DUBLIN did not really exist until the publication of James Joyce's "Ulysses," Norway was a dim country assigned to the Vikings until Knut Hamsun published "Hunger," and Portugal was finally revealed to readers with Fernando Pessoa's "Book of Disquietude." Literary cities owe something of their existence to the writers who walk their streets and remember them for those of us who will never go there.
Though it is unlikely that one could rebuild the physical reality of Bucharest based on Mircea Cartarescu's "Nostalgia" -- the first novel by this premier Romanian writer to be published in English -- Cartarescu has provided us with the clearest approximation of the interior lives of those living in that city through the darkest days of the Ceausescu regime. Composed during that time and finally published in 1989, the novel is a timeless invitation to dream and embrace the comforting power of personal memory, the only sure bulwark against the effects of totalitarian control.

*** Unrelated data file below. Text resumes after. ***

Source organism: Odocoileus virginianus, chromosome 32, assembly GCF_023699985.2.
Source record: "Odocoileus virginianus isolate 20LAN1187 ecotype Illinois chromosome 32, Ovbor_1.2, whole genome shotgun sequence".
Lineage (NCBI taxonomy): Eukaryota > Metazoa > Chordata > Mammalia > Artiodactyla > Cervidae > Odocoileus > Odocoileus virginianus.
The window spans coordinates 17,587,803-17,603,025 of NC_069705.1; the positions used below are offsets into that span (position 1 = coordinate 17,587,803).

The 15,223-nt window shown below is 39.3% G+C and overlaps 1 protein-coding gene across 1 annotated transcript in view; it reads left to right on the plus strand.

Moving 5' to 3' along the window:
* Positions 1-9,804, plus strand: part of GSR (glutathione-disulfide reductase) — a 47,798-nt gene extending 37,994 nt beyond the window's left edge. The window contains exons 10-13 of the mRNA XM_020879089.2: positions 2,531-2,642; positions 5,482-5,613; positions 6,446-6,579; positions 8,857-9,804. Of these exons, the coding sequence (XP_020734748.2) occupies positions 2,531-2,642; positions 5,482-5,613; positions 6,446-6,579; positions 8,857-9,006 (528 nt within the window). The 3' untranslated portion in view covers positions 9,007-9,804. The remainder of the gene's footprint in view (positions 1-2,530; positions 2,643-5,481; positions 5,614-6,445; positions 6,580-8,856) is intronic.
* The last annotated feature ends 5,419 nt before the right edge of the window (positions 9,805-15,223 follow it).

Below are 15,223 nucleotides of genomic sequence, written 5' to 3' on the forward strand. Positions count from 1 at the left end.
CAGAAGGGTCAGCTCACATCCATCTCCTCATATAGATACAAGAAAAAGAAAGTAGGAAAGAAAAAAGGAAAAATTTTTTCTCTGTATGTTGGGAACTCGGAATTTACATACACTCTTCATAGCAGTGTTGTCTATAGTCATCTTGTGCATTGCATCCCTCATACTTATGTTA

"Nostalgia" opens with "The Roulette Player," a hypnotic, suspenseful prologue in which a man rises to an unimaginable level of success playing Russian roulette and, when no longer facing any challenger, decides to challenge himself by adding bullets to the revolver.
Vast sums of money are wagered by frenzied audiences on the outcome of these solitary performances. One gives nothing away by saying that toward the end of the story he uses a fully loaded revolver and somehow beats these impossible odds: This setup is incredible, and so is the narrator's voice, asking us to ponder many things, including the nature of reading. "The Roulette Player is a character," the narrator explains. "But then I, too, am a character, and so I can't stop myself from bursting with joy. Because characters never die, they live each time their world is 'read.' "